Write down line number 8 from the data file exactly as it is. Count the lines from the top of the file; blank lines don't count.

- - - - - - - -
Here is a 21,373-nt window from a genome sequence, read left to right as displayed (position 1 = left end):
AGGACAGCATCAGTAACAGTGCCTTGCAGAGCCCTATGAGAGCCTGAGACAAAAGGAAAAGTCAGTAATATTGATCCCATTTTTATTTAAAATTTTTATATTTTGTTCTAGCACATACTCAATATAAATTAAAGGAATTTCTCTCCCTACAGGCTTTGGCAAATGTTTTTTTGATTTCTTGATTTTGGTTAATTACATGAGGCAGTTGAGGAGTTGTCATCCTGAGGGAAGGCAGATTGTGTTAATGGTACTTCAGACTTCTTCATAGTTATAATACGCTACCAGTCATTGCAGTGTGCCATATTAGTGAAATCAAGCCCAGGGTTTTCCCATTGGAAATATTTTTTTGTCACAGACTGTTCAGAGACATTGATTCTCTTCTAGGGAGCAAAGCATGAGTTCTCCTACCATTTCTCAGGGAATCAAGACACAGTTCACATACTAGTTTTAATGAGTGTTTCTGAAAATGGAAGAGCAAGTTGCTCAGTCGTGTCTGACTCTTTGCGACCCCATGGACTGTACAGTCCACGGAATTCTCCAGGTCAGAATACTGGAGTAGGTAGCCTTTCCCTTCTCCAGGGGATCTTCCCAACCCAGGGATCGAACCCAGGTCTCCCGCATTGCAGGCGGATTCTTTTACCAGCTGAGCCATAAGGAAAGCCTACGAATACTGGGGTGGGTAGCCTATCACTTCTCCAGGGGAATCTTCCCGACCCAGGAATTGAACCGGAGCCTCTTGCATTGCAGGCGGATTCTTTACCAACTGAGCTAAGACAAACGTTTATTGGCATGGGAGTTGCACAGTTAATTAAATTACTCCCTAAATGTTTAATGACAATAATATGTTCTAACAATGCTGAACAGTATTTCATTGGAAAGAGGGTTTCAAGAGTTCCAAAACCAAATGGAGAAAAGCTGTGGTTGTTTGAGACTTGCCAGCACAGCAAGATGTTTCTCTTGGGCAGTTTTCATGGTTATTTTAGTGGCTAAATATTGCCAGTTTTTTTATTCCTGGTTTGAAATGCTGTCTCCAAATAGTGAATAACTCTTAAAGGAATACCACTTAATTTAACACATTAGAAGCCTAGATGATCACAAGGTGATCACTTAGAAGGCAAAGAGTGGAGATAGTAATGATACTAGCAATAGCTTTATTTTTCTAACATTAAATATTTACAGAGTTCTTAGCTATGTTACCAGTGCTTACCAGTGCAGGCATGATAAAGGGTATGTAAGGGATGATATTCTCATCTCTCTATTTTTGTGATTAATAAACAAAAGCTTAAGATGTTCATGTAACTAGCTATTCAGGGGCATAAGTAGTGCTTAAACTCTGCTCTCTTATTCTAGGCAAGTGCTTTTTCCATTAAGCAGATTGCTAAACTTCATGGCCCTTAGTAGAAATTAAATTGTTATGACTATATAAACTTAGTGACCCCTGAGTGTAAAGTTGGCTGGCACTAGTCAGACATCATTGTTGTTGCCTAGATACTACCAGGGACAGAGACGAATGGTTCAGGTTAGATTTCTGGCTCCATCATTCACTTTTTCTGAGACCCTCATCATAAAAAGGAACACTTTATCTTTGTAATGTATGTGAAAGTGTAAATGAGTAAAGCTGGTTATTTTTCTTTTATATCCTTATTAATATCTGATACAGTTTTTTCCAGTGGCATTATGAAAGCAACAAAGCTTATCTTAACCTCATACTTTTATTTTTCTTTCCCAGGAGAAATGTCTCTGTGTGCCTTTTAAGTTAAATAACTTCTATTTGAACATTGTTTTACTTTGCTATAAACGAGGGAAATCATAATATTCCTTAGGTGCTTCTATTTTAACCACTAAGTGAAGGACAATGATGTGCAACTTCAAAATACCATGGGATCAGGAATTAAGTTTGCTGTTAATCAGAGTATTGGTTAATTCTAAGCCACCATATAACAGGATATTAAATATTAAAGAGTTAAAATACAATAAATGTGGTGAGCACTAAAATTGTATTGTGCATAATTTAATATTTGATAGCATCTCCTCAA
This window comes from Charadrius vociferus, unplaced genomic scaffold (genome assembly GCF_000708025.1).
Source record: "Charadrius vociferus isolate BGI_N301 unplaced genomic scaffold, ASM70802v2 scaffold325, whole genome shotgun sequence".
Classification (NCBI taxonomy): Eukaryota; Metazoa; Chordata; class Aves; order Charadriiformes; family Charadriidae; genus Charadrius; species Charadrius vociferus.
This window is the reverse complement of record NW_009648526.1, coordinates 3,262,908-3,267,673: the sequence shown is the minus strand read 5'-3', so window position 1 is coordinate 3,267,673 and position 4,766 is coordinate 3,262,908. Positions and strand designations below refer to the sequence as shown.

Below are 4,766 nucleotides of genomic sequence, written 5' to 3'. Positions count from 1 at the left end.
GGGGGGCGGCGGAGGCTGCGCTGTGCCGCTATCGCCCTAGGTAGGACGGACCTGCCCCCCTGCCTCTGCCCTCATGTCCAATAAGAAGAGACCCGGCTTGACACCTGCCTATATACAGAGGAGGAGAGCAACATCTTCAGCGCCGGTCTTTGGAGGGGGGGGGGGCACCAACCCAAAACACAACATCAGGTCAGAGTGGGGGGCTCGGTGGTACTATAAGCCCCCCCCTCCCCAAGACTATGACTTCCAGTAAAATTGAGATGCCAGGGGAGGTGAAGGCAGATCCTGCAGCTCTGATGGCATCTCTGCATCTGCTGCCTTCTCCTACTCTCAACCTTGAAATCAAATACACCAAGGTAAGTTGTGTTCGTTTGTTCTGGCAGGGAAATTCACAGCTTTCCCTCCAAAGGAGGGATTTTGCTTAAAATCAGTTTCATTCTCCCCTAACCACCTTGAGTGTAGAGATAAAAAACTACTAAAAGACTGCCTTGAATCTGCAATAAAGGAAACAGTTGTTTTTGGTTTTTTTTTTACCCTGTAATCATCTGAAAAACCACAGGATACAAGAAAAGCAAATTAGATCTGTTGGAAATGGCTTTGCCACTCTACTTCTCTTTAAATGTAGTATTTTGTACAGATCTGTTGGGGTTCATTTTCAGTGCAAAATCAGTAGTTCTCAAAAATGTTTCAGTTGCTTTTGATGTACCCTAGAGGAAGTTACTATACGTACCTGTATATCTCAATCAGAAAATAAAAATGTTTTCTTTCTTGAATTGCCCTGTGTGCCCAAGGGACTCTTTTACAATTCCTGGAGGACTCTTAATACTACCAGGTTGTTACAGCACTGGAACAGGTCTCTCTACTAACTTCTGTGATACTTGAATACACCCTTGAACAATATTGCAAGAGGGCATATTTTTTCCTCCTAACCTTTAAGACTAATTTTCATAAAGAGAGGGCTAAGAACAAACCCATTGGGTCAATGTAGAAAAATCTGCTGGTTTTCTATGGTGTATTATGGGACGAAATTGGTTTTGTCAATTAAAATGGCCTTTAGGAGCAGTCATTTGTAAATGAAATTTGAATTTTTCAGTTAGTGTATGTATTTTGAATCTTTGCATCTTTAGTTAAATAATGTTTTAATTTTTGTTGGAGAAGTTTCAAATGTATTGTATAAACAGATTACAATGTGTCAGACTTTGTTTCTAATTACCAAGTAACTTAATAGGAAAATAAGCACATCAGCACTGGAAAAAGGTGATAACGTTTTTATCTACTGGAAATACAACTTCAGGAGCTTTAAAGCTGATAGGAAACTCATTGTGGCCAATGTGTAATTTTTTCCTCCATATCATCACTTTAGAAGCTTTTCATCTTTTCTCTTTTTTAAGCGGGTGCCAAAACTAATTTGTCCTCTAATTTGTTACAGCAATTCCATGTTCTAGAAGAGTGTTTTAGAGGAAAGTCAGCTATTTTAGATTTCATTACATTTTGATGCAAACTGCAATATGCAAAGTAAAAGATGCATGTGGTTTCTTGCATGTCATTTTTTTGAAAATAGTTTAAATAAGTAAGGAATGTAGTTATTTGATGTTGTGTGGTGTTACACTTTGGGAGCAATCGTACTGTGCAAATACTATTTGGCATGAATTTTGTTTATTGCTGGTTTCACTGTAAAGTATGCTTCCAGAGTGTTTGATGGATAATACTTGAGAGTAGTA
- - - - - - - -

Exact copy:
GGGGGGCGGCGGAGGCTGCGCTGTGCCGCTATCGCCCTAGGTAGGACGGACCTGCCCCCCTGCCTCTGCCCTCATGTCCAATAAGAAGAGACCCGGCTTGACACCTGCCTATATACAGAGGAGGAGAGCAACATCTTCAGCGCCGGTCTTTGGAGGGGGGGGGGGCACCAACCCAAAACACAACATCAGGTCAGAGTGGGGGGCTCGGTGGTACTATAAGCCCCCCCCTCCCCAAGACTATGACTTCCAGTAAAATTGAGATGCCAGGGGAGGTGAAGGCAGATCCTGCAGCTCTGATGGCATCTCTGCATCTGCTGCCTTCTCCTACTCTCAACCTTGAAATCAAATACACCAAGGTAAGTTGTGTTCGTTTGTTCTGGCAGGGAAATTCACAGCTTTCCCTCCAAAGGAGGGATTTTGCTTAAAATCAGTTTCATTCTCCCCTAACCACCTTGAGTGTAGAGATAAAAAACTACTAAAAGACTGCCTTGAATCTGCAATAAAGGAAACAGTTGTTTTTGGTTTTTTTTTTACCCTGTAATCATCTGAAAAACCACAGGATACAAGAAAAGCAAATTAGATCTGTTGGAAATGGCTTTGCCACTCTACTTCTCTTTAAATGTAGTATTTTGTACAGATCTGTTGGGGTTCATTTTCAGTGCAAAATCAGTAGTTCTCAAAAATGTTTCAGTTGCTTTTGATGTACCCTAGAGGAAGTTACTATACGTACCTGTATATCTCAATCAGAAAATAAAAATGTTTTCTTTCTTGAATTGCCCTGTGTGCCCAAGGGACTCTTTTACAATTCCTGGAGGACTCTTAATACTACCAGGTTGTTACAGCACTGGAACAGGTCTCTCTACTAACTTCTGTGATACTTGAATACACCCTTGAACAATATTGCAAGAGGGCATATTTTTTCCTCCTAACCTTTAAGACTAATTTTCATAAAGAGAGGGCTAAGAACAAACCCATTGGGTCAATGTAGAAAAATCTGCTGGTTTTCTATGGTGTATTATGGGACGAAATTGGTTTTGTCAATTAAAATGGCCTTTAGGAGCAGTCATTTGTAAATGAAATTTGAATTTTTCAGTTAGTGTATGTATTTTGAATCTTTGCATCTTTAGTTAAATAATGTTTTAATTTTTGTTGGAGAAGTTTCAAATGTATTGTATAAACAGATTACAATGTGTCAGACTTTGTTTCTAATTACCAAGTAACTTAATAGGAAAATAAGCACATCAGCACTGGAAAAAGGTGATAACGTTTTTATCTACTGGAAATACAACTTCAGGAGCTTTAAAGCTGATAGGAAACTCATTGTGGCCAATGTGTAATTTTTTCCTCCATATCATCACTTTAGAAGCTTTTCATCTTTTCTCTTTTTTAAGCGGGTGCCAAAACTAATTTGTCCTCTAATTTGTTACAGCAATTCCATGTTCTAGAAGAGTGTTTTAGAGGAAAGTCAGCTATTTTAGATTTCATTACATTTTGATGCAAACTGCAATATGCAAAGTAAAAGATGCATGTGGTTTCTTGCATGTCATTTTTTTGAAAATAGTTTAAATAAGTAAGGAATGTAGTTATTTGATGTTGTGTGGTGTTACACTTTGGGAGCAATCGTACTGTGCAAATACTATTTGGCATGAATTTTGTTTATTGCTGGTTTCACTGTAAAGTATGCTTCCAGAGTGTTTGATGGATAATACTTGAGAGTAGTA